Warning! Thieves are using malicious e-mail, text messages, and telephone scams designed to steal your tax refunds and government stimulus checks.
Things to remember about your IRS Check
There is no business service that can be used to get your check from the IRS any faster that the IRS itself. Do not fall for that scam.
The IRS does not use a third party to “hold”, “process” or “sort” your checks.
Funds are issued directly from the IRS to you via direct deposit or U.S. Postal Service mail. Stimulus checks are issued based on how you filed your 2018 or 2019 taxes.
The IRS will not ask for a PIN, password, or confidential access information for credit cards or bank accounts over the phone or through e-mail.
Scammers may pose as IRS agents or bank employees to request sensitive information or ask you to verify sensitive information, such as bank account credentials and Social Security Numbers.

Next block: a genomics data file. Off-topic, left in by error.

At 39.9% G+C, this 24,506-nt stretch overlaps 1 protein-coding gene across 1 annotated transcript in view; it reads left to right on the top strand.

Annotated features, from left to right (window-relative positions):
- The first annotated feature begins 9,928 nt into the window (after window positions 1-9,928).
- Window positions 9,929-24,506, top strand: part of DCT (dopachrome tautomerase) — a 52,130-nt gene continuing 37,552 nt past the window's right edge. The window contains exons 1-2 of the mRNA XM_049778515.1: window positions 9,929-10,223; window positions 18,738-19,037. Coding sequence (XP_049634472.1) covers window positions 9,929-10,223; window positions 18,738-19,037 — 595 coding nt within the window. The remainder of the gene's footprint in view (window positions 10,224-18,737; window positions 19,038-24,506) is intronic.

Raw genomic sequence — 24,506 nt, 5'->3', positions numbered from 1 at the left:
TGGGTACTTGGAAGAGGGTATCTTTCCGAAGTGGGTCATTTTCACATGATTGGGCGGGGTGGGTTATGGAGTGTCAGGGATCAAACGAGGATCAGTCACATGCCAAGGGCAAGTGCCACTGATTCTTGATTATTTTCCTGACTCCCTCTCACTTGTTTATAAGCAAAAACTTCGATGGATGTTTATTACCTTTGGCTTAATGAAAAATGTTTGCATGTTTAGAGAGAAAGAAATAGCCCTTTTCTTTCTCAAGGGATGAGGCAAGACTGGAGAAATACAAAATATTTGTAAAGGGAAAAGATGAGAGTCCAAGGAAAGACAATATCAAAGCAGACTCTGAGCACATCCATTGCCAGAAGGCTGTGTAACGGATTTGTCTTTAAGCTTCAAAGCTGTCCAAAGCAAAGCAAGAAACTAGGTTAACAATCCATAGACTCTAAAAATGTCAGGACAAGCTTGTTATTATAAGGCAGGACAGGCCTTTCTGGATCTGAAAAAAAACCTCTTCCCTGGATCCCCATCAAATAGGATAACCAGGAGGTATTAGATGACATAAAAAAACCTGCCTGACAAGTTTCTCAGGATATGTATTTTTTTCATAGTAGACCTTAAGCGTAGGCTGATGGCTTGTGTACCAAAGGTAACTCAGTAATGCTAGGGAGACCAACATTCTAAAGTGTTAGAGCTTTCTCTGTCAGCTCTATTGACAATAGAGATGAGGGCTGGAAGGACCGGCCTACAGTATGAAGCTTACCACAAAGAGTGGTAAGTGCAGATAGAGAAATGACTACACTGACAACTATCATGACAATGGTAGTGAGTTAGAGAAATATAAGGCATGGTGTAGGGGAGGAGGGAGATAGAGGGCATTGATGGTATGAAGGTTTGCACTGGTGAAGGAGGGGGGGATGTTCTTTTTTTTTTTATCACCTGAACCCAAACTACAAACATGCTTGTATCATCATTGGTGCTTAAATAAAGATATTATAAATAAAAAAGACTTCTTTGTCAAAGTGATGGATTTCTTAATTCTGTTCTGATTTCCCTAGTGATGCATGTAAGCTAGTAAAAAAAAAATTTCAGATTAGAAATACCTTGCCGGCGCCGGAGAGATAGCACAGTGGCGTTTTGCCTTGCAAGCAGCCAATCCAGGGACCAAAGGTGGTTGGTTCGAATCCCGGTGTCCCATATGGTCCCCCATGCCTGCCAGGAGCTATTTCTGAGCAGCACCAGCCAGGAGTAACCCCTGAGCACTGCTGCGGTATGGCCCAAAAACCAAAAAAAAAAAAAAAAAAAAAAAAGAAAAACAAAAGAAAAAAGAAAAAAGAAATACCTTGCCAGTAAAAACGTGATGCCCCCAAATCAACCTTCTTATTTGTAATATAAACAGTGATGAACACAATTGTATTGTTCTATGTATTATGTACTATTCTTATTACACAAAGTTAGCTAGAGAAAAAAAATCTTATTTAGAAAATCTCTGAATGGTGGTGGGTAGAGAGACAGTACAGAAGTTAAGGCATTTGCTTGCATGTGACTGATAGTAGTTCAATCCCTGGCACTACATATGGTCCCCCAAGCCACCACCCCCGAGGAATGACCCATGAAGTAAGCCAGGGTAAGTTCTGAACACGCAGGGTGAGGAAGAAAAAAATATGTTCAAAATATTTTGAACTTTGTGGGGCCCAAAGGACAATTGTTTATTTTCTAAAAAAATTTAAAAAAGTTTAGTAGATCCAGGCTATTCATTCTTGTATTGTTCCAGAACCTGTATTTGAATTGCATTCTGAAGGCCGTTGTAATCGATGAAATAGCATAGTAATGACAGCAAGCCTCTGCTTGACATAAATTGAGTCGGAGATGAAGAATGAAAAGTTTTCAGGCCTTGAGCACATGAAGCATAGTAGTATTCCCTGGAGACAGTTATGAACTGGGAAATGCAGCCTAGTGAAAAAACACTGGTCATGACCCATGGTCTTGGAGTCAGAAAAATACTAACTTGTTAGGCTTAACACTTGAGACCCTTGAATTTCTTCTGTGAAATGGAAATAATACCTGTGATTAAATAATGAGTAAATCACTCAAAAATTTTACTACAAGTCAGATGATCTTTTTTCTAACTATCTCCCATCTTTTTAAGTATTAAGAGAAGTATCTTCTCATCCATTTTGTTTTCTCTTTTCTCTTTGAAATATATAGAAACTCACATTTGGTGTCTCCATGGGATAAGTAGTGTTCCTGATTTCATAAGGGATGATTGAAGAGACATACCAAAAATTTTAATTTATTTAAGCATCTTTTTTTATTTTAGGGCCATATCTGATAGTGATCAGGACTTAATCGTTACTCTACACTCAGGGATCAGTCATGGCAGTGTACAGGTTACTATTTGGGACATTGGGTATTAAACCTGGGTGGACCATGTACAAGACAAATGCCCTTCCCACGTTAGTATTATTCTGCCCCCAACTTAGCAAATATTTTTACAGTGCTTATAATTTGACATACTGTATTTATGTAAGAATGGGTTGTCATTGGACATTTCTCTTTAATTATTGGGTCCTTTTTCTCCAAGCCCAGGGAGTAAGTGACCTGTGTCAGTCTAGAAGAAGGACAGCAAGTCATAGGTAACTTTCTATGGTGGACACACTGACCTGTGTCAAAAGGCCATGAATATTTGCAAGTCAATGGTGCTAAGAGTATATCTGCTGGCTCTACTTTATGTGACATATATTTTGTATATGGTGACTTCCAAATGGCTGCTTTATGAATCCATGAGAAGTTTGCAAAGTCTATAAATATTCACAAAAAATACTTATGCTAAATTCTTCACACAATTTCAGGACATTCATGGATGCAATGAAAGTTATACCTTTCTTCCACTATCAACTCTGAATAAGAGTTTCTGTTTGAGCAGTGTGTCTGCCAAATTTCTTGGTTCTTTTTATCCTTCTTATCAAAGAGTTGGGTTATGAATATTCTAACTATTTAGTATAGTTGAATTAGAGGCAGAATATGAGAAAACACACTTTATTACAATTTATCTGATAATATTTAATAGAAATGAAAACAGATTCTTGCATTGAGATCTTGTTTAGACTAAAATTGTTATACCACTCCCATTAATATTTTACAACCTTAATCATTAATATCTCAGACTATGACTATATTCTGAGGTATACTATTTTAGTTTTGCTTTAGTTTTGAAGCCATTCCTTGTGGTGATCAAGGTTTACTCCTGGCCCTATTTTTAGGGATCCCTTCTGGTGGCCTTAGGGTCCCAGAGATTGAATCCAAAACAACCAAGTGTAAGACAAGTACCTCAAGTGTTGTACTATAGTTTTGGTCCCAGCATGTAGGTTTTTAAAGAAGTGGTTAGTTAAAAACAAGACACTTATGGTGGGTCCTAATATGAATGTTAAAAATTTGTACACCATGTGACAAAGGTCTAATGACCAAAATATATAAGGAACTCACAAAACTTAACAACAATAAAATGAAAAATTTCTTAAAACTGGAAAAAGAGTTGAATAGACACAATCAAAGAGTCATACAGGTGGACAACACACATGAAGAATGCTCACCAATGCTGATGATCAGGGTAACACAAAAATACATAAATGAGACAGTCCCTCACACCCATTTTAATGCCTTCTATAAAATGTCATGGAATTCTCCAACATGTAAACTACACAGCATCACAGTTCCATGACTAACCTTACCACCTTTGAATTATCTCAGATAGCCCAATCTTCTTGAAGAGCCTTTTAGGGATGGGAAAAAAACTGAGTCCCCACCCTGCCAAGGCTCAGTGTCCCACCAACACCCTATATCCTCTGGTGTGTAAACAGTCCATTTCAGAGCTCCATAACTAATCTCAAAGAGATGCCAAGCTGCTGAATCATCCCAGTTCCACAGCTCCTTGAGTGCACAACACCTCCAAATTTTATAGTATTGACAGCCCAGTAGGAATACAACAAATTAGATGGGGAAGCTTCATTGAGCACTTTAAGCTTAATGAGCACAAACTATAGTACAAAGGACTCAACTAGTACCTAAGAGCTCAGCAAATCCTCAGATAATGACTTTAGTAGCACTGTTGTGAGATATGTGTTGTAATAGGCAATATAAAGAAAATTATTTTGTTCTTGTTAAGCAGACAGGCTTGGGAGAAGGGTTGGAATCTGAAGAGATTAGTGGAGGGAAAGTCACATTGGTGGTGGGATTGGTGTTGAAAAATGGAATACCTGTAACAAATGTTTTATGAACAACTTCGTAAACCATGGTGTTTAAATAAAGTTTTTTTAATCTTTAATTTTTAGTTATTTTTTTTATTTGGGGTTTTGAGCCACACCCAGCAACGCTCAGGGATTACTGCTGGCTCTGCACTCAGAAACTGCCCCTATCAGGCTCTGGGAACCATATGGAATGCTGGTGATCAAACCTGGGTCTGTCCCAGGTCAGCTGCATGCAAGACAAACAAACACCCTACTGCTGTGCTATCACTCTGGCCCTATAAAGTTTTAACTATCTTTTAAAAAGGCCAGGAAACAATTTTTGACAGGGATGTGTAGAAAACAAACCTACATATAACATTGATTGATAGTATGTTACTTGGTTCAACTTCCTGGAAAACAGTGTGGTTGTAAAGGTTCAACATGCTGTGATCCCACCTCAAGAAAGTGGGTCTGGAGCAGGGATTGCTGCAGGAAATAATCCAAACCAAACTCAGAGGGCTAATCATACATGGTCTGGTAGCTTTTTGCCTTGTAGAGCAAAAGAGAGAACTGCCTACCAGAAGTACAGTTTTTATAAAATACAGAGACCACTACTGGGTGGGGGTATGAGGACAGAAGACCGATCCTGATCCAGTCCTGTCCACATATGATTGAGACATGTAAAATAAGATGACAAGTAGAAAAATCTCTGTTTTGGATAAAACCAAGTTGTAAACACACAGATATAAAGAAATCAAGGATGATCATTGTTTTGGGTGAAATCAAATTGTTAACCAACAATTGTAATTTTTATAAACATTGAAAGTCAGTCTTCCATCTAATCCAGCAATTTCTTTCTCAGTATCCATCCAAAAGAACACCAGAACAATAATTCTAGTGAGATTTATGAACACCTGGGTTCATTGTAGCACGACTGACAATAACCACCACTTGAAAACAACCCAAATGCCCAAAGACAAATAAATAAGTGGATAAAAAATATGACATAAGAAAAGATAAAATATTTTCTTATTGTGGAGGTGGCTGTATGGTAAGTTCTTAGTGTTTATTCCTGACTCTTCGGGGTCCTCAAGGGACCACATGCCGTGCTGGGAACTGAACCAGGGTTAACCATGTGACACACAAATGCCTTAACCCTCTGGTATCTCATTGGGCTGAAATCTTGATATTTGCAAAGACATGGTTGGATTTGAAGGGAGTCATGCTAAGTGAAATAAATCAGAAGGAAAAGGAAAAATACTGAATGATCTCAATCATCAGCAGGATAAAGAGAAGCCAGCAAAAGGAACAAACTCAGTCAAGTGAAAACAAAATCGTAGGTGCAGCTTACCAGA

Let all incoming calls form unknown numbers / callers go directly to voice mail.
Confirm any request with the alleged organization / business. Use a known phone number or one published on the organizations website when you call to confirm any such request.
E-Mail And Text Message Scams
E-mail or text messages may tempt you to click on a link to infect your device with malware, or call a fake number promising urgent news about your stimulus check or ask you to share personal or banking information. These cyber- attacks, known as “phishing”, are sometimes created to look lie official bank correspondence.
Do not click on links or open attachments
Confirm the message from a trusted source using a known phone number.
Forward any suspicious e-mails or text messages to the authorities or your banking institution.
This is a public service announcement from your friends at R.C. Shea & Associates, a full-service law firm servicing New Jersey since 2000.